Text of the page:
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Chengdu: All about Giant Pandas and Sichuanese Food

by Margaux Schreurs   - Aug 26, 2015

Chengdu is one of my favorite holiday destinations in China, partially because of its incredible history and diverse culture, but mostly because of its incredible food. The capital of Sichuan Province is known for its spices, not only chili but also the Sichuan peppercorn which is used in dishes abroad. However, nowhere is the Sichuan cooking as authentic as in Sichuan, obviously. This is why my first two days in Chengdu were spent visiting panda bears, and eating.

I was lucky in that some of my friends actually live in Chengdu, and so I was able to stay with them and they were able to guide me to the best food in the city. My first afternoon, we dove straight in and went for a walk around the Tibetan quarter. This was also where we found my first bowl of Dandan Noodles, dandanmian (担担面).

Dandan Noodles are a staple in Sichuan cuisine, and are commonly served alongside a meal instead of rice. The steaming bowl of noodles are topped off with a sauce containing preserved vegetables, mustard stems, chili oil, Sichuan pepper, a little bit of minced pork, and scallions. Sometimes crushed peanuts or sesame paste is also added, but the flavors of the noodles are always so, so good already.

My first bowl of Dandan noodles after arriving in Chengdu

We got the noodles from a little restaurant with tables outside, and I found that the flavors there were much stronger and better than the variety of these noodles that I usually eat in Beijing. This meant that my trip to Chengdu quickly turned into a challenge to eat as many bowls of Dandan Noodles as possible.

During the afternoon of my first day, we walked around the shops and neighborhood some more, passing by some local markets. There were also a few good souvenir shops.

Chickens lined up at the local market

We decided to spend the afternoon at the tea market, which actually had even more Dandan Noodle shops. The tea stores all stored a huge range of local teas and teas throughout the entire country. We chose on a store and started chatting to the staff, she was really knowledgeable and explained everything about the different types of teas. She then made us about 30 cups of tea, all using different leaves. Some of the teas were very expensive, but regardless, we weren’t pressured to buy too much tea, we probably only spent about 100 yuan in total, buying a little bit of a few different local teas for me to take home.

Even more noodles at the tea market

Because Chinese teas all have different brewing processes, the staff in the store even wrote down the specific instructions for each type of tea. The afternoon was thus enjoyable but also interesting. Tea makes for perfect presents for friends, too.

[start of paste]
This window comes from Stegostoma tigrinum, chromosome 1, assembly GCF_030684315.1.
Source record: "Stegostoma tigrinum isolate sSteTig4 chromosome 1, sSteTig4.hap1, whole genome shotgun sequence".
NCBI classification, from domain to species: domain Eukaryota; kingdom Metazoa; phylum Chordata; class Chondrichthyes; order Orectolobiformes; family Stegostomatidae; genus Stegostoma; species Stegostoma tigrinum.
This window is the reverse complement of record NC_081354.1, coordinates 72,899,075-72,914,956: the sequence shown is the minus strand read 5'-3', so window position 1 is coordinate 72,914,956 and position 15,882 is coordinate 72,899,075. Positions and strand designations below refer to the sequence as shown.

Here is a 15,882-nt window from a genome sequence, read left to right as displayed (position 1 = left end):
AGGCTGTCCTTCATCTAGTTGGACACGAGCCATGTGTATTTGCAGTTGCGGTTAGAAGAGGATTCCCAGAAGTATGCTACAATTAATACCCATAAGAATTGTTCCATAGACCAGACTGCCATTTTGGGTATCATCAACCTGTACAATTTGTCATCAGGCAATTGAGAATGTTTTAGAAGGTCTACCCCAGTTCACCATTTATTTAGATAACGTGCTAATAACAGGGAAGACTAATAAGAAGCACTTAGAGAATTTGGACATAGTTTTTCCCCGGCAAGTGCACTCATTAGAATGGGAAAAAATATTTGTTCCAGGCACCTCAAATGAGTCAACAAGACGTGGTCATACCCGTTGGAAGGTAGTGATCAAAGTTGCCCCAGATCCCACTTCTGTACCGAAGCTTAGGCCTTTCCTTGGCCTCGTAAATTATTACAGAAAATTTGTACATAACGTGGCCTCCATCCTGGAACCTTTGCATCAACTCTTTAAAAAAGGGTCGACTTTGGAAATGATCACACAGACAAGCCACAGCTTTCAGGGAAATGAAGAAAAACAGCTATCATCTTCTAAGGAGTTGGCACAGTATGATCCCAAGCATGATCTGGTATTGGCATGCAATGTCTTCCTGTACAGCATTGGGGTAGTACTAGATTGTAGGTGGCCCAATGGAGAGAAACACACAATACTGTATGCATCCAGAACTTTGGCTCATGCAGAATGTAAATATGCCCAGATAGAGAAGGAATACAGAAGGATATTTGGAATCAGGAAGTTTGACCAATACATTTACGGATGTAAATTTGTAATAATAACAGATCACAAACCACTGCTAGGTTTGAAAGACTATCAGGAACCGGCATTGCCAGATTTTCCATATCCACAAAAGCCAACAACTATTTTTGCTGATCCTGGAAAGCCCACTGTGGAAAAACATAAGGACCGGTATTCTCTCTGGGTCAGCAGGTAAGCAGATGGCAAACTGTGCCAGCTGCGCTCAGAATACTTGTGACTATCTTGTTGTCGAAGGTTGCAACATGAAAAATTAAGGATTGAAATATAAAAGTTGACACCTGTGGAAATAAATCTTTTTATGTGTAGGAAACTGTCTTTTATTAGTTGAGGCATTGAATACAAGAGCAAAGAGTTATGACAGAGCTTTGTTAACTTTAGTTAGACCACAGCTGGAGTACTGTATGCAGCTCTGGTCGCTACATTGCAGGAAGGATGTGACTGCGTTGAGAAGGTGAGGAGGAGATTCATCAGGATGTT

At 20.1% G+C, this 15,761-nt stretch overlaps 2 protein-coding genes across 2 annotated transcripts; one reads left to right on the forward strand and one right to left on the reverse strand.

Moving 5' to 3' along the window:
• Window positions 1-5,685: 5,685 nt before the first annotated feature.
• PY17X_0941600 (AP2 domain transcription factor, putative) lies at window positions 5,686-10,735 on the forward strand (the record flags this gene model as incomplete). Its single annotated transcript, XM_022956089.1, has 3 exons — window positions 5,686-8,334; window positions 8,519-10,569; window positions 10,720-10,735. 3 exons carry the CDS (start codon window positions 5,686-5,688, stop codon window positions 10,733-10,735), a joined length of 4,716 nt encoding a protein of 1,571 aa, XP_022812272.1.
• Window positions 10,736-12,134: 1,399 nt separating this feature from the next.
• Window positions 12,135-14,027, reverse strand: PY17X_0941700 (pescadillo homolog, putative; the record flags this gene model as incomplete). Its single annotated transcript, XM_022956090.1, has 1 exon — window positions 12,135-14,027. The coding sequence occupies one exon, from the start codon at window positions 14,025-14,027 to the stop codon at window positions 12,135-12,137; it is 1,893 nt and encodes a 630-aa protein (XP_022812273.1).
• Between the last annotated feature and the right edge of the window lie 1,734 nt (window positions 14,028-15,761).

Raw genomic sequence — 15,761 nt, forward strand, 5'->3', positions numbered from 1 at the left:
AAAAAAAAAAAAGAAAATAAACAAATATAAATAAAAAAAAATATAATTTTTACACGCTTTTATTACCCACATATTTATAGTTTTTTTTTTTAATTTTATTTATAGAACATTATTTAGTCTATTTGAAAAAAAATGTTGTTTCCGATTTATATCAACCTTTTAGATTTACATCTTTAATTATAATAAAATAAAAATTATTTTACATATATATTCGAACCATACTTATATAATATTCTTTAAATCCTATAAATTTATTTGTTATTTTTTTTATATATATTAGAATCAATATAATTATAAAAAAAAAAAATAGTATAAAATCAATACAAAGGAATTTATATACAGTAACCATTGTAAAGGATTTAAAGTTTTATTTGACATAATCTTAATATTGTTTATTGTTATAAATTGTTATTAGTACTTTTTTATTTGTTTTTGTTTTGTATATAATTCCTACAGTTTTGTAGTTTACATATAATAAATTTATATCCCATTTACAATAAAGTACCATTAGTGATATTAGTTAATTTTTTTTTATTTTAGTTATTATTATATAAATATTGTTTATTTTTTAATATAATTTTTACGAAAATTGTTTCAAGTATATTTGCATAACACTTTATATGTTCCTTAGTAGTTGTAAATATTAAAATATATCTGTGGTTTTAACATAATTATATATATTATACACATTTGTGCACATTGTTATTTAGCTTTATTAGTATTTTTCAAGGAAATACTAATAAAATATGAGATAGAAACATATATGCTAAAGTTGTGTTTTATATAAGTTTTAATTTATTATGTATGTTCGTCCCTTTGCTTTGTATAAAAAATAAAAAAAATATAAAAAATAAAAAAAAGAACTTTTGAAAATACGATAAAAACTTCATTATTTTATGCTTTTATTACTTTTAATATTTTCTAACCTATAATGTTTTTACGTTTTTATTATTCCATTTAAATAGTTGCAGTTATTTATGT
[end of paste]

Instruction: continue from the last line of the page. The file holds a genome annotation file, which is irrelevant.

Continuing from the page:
This evening, my friends decided it was time to introduce me to a popular Chengdu restaurant – Cesuo Chuanchuan, which translates as Toilet Skewers. There are a few branches of this popular restaurant which serves lots of different meats, vegetables, and other foods on skewers in a bowl of hot (both in terms of temperature and spiciness) broth flavored with both chili and Sichuan peppercorn.

A chain of Chengdu’s popular toilet skewer restaurant

The skewers are inexpensive (a couple of yuan each depending on what was on them) so we filled up an entire bowl. My favorite skewers were the doufupi also known as tofu skin, and the quail eggs. We then also chose a sauce to dip our skewers in. I preferred the oyster sauce, and my friend preferred the sesame sauce. Both of us added scallions and some cordiander to the sauces too. Not only were the sauces delicious, but they also provided a little bit of relief from the heat! Although everything was really spicy, Sichuan food is so delicious it is all worth it.

Our bowl of selected skewers

The second day we visited the panda research base to see China’s national treasure. Compared to zoos throughout the entire country, I felt relieved that the pandas in the conservation center are living in much better conditions, and are much more active and happy. Pandas are hanging out in the trees, in tree houses, and sitting by the side of their enclosures happily eating bamboo.

Pandas at the Chengdu research base of giant panda breeding

You can stroll around freely through the green space to see different panda enclosures. All signs explain more about the specific pandas, their ages, their likes and dislikes, and where their names came from. We were lucky and also got to see some panda cubs which was fun. The younger panda enclosures have a lot of toys for the panda bears too, it is basically just a playground for pandas.

Pandas up in the trees

The red panda enclosure was also interesting, as it appears that these animals are generally forgotten about. However, they are also classified as pandas, and they are also endemic to this region. There are also opportunities to volunteer with the pandas if you want to, but prices for that are quite steep. Of course this is a once in a lifetime experience, so if you’re a big panda fan it’s worth looking into.

The pandas and Sichuanese cuisine are some of the most local Chengdu treats, so the rest of the trip we decided to head over to Qingcheng Mountain, not too far from the city and easily accessible by high-speed railway.


About Writer

Margaux Schreurs is a translator, editor and writer living in Beijing. She was born in the Netherlands, and became interested in China and Chinese culture after her first Chinese language class while living in Singapore. She holds an MSc in the anthropology of China from the London School of Economics, and since then has written for several publications throughout the world about her travels and about current affairs, in print and digital media.

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